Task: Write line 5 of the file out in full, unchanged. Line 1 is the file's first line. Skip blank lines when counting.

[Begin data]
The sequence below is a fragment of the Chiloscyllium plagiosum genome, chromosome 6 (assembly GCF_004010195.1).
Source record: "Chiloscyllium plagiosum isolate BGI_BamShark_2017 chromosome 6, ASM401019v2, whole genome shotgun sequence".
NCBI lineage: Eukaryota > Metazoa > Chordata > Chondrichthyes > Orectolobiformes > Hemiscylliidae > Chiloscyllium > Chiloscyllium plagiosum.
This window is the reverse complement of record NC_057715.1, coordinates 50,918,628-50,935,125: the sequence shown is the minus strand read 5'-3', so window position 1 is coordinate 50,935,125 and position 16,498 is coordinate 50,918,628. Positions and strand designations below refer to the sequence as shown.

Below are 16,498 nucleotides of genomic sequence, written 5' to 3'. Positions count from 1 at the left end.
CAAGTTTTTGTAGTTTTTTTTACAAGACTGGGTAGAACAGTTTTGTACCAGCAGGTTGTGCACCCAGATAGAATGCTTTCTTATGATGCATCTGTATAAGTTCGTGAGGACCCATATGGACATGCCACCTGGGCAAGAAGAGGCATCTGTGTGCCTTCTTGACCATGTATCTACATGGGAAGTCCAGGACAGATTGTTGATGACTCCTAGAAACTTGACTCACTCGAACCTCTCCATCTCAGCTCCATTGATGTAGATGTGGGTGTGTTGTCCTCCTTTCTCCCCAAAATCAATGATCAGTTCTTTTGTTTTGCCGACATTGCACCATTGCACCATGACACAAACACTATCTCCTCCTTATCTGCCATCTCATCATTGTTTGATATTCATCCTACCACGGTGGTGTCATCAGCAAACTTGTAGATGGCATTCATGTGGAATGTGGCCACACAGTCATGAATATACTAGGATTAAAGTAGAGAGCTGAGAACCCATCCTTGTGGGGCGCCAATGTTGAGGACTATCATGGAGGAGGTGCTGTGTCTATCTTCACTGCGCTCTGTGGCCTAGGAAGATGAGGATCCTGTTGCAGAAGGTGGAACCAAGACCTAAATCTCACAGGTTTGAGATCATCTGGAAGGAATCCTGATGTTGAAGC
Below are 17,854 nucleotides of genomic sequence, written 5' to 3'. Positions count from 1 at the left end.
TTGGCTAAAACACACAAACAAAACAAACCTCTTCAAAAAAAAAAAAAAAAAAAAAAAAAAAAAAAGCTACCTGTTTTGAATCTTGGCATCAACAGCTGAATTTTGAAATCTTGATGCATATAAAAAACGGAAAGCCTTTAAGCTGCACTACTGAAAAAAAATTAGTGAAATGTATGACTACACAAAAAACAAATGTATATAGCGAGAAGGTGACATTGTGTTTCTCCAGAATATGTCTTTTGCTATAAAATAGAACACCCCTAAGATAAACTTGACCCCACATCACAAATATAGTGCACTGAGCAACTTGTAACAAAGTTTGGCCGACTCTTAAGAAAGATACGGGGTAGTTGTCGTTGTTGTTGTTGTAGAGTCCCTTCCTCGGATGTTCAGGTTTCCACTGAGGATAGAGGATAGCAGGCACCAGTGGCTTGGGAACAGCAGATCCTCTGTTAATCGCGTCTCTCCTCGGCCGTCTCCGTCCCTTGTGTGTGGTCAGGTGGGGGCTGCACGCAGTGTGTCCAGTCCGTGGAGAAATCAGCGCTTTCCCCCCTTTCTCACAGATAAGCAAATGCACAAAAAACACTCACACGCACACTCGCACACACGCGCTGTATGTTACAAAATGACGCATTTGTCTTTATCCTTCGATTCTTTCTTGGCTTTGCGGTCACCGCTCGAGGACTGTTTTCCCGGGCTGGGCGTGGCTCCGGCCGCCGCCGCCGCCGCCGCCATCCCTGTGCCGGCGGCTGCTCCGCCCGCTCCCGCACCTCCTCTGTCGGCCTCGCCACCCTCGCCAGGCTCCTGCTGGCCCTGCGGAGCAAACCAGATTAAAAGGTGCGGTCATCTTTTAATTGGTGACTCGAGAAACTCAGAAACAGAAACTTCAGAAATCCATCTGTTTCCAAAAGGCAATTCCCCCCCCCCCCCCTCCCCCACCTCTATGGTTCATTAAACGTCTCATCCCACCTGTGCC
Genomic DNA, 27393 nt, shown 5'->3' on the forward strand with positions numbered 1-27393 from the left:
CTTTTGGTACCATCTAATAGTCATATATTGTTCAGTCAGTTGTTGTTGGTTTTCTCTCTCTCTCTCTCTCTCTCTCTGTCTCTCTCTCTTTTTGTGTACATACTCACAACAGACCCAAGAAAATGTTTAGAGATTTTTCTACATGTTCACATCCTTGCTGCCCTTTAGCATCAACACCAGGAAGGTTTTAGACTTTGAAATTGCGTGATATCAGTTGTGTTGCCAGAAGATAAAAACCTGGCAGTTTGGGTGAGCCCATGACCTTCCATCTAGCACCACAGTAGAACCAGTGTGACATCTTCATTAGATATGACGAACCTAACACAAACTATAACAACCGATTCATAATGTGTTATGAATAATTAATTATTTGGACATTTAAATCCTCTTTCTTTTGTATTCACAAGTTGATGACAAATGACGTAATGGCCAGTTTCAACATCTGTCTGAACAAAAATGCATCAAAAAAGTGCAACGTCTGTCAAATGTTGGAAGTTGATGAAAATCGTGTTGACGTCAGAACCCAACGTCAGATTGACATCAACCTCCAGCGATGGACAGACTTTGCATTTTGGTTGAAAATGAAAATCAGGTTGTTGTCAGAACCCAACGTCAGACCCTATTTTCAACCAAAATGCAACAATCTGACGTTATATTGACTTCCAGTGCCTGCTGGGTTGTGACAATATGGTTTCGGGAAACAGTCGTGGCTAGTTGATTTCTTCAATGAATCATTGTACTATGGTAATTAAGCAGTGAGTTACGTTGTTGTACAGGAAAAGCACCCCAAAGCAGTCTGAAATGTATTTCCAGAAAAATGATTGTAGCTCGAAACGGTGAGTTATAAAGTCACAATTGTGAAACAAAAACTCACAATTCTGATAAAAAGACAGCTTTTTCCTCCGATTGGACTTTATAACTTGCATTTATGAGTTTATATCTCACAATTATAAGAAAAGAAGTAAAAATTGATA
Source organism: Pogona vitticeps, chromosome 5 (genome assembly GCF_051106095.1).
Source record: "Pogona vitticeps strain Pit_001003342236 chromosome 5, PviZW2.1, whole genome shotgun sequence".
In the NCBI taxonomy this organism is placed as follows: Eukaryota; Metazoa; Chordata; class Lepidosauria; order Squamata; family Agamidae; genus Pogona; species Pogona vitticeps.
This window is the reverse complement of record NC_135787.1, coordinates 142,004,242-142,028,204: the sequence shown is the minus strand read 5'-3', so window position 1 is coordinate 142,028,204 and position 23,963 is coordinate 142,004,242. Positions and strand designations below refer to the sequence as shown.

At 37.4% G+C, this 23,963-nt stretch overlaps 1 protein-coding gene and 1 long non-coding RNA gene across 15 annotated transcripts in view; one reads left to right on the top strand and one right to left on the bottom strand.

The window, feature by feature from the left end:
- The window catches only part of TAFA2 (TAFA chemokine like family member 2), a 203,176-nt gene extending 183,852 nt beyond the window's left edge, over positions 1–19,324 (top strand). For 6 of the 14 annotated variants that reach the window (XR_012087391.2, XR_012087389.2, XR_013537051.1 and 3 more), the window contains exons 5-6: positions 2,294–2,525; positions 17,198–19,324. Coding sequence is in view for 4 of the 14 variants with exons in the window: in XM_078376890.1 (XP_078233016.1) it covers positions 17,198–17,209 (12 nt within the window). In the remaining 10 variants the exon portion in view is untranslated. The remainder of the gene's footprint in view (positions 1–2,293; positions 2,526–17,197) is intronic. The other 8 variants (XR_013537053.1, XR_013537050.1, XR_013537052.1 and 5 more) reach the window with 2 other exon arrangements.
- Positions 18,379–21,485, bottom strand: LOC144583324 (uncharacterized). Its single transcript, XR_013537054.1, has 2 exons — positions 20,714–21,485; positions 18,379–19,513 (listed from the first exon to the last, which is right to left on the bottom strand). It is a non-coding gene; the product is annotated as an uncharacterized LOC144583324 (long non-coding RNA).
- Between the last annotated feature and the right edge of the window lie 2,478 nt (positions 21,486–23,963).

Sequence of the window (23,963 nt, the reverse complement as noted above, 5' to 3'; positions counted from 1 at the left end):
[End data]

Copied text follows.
Below are 16,498 nucleotides of genomic sequence, written 5' to 3'. Positions count from 1 at the left end.